Favre is being skewered in the national media about continually sticking to his "I'm not sure" defense. Why? Multiple reasons. He has earned a place in his career to get away with it, which essentially trumps any other potential obstacles. He has the blessing of his teammates – any skepticism was snuffed out early on last year. And he has the blessing of his coach, which trumps teammates' opinions. It's a trifecta rarely seen in sports. Shake your Magic 8-Ball and the answer is "all signs point to yes."
What brought this ongoing assault to a boil for me was, of all things, talk radio and a caller, who, for the sake of his own anonymity, I will call Floyd from Mayberry. He was bashing Favre for skipping the soup and shrimp cocktail of the meal and showing up for a big slab of prime rib when the main course arrives. Clearly, he was unaware of the perfect storm in place in Favre's side of the equation. What followed was "Dual Road Rage." A comment so stupid that it got me angry in my car, but compounded that he wasn't called on it.
Floyd (if that is his real name) made the insipid declaration, "Bud Grant wouldn't have taken that." The host agreed. My fingerprints in the steering wheel will show up years from now.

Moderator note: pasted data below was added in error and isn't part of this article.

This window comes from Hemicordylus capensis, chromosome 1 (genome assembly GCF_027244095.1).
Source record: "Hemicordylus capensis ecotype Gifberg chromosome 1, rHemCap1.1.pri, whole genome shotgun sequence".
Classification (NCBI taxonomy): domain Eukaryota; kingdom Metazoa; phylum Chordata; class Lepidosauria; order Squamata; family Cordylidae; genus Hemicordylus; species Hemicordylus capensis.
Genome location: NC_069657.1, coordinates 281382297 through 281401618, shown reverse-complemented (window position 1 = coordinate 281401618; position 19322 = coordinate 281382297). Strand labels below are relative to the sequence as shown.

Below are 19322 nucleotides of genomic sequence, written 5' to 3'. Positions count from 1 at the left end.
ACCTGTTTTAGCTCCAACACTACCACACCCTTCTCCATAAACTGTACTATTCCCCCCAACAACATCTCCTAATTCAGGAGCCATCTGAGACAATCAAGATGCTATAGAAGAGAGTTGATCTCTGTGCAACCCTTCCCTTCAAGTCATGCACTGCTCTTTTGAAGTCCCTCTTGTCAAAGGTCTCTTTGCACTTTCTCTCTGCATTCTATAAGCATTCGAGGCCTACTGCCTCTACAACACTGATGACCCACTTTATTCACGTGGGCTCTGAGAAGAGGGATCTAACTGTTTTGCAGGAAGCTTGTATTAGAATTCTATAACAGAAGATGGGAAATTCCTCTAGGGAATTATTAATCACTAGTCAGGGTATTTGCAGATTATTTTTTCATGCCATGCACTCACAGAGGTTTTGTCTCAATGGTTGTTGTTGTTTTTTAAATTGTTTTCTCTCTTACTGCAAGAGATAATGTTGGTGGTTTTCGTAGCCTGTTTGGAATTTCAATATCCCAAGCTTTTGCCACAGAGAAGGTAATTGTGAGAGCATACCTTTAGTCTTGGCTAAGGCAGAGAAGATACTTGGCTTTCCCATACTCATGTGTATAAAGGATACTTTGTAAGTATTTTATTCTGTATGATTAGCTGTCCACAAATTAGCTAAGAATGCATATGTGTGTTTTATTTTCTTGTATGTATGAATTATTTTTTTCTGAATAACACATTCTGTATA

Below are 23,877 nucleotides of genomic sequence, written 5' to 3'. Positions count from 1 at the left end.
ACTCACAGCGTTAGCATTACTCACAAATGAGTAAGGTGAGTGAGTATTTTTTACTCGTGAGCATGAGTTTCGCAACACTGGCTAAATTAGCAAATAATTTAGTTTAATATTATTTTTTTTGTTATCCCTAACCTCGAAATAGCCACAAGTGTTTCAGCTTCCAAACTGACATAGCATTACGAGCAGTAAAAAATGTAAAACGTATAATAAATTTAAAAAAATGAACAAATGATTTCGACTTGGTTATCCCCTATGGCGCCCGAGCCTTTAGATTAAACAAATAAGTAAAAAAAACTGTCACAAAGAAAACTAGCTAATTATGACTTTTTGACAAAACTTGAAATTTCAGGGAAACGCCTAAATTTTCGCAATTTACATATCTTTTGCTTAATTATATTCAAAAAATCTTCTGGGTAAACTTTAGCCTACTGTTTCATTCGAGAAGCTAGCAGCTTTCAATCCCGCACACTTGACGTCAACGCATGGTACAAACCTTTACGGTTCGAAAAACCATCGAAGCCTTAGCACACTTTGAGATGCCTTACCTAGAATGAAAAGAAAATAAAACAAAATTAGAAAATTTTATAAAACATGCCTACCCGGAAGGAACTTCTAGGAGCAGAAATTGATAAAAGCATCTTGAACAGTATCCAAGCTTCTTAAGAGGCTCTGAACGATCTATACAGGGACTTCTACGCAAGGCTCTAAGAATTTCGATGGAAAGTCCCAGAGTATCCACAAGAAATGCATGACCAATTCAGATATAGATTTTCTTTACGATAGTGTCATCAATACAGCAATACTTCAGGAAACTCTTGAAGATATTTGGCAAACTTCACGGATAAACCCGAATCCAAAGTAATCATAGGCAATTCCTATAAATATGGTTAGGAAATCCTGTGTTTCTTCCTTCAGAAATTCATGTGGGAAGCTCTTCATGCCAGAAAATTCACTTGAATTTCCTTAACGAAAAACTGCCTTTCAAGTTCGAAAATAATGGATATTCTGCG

Favre's situation is not without precedent. In the NFL. With the Vikings. With Grant!
When Alan Page came to the Vikings, he was more than just a superior athlete. He was a student-athlete, as the term was intended – with the "student" component coming first. He made his case that he was seeking a law degree and needed to attend summer classes to make that happen – classes that conveniently overlapped with training camp. Many of his teammates have grumbled off-the-record that Page was given special permission from Grant. Page promised to be dominant when he showed up and he ostensibly attended classes in the summer to continue the conflict from one year to the next.
Grant, who hated prima donnas (still does) and wouldn't tolerate players thinking they should have a separate set of rules, made an exception in the case of Page. Had he refused, Page may not have ended up on the Minnesota Supreme Court. As it turned out, Page was right and Grant was right. He made a noteworthy exception, but, when Page showed up, it was at 100 percent from Day One.
Not playing the Lloyd Bentsen card with Brad Childress, but, the next time he is criticized for moving into a season without his star quarterback, he can take heart in knowing that the Old Trapper did it and it worked out just fine.
John Holler has been writing about the Vikings for more than a decade for Viking Update. Follow Viking Update on Twitter and discuss this topic on our message boards. To become a subscriber to the Viking Update web site or magazine, click here.